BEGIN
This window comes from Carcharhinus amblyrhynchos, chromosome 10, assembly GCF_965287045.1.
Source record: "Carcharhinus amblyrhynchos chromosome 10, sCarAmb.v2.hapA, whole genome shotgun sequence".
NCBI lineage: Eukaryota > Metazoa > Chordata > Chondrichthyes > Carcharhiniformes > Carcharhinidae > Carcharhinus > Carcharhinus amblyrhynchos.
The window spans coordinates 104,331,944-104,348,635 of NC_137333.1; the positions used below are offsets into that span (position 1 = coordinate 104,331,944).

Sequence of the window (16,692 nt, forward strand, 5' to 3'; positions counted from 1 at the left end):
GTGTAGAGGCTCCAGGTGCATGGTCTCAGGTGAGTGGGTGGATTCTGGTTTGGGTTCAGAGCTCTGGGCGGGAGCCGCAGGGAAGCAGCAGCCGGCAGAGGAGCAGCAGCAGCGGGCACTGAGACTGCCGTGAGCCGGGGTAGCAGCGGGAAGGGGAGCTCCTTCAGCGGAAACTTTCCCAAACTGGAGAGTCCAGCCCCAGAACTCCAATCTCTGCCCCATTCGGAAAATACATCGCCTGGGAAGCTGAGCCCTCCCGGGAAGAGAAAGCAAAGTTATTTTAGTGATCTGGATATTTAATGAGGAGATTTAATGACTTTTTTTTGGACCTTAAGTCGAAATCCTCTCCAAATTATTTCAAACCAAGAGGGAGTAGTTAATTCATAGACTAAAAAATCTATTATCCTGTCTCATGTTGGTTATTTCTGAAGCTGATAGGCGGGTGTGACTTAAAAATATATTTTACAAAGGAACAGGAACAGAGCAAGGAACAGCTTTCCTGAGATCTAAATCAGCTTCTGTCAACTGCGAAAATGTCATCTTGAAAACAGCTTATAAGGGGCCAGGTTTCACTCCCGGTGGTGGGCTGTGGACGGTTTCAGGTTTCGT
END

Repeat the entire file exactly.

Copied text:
This window comes from Carcharhinus amblyrhynchos, chromosome 10, assembly GCF_965287045.1.
Source record: "Carcharhinus amblyrhynchos chromosome 10, sCarAmb.v2.hapA, whole genome shotgun sequence".
NCBI lineage: Eukaryota > Metazoa > Chordata > Chondrichthyes > Carcharhiniformes > Carcharhinidae > Carcharhinus > Carcharhinus amblyrhynchos.
The window spans coordinates 104,331,944-104,348,635 of NC_137333.1; the positions used below are offsets into that span (position 1 = coordinate 104,331,944).

Sequence of the window (16,692 nt, forward strand, 5' to 3'; positions counted from 1 at the left end):
GTGTAGAGGCTCCAGGTGCATGGTCTCAGGTGAGTGGGTGGATTCTGGTTTGGGTTCAGAGCTCTGGGCGGGAGCCGCAGGGAAGCAGCAGCCGGCAGAGGAGCAGCAGCAGCGGGCACTGAGACTGCCGTGAGCCGGGGTAGCAGCGGGAAGGGGAGCTCCTTCAGCGGAAACTTTCCCAAACTGGAGAGTCCAGCCCCAGAACTCCAATCTCTGCCCCATTCGGAAAATACATCGCCTGGGAAGCTGAGCCCTCCCGGGAAGAGAAAGCAAAGTTATTTTAGTGATCTGGATATTTAATGAGGAGATTTAATGACTTTTTTTTGGACCTTAAGTCGAAATCCTCTCCAAATTATTTCAAACCAAGAGGGAGTAGTTAATTCATAGACTAAAAAATCTATTATCCTGTCTCATGTTGGTTATTTCTGAAGCTGATAGGCGGGTGTGACTTAAAAATATATTTTACAAAGGAACAGGAACAGAGCAAGGAACAGCTTTCCTGAGATCTAAATCAGCTTCTGTCAACTGCGAAAATGTCATCTTGAAAACAGCTTATAAGGGGCCAGGTTTCACTCCCGGTGGTGGGCTGTGGACGGTTTCAGGTTTCGT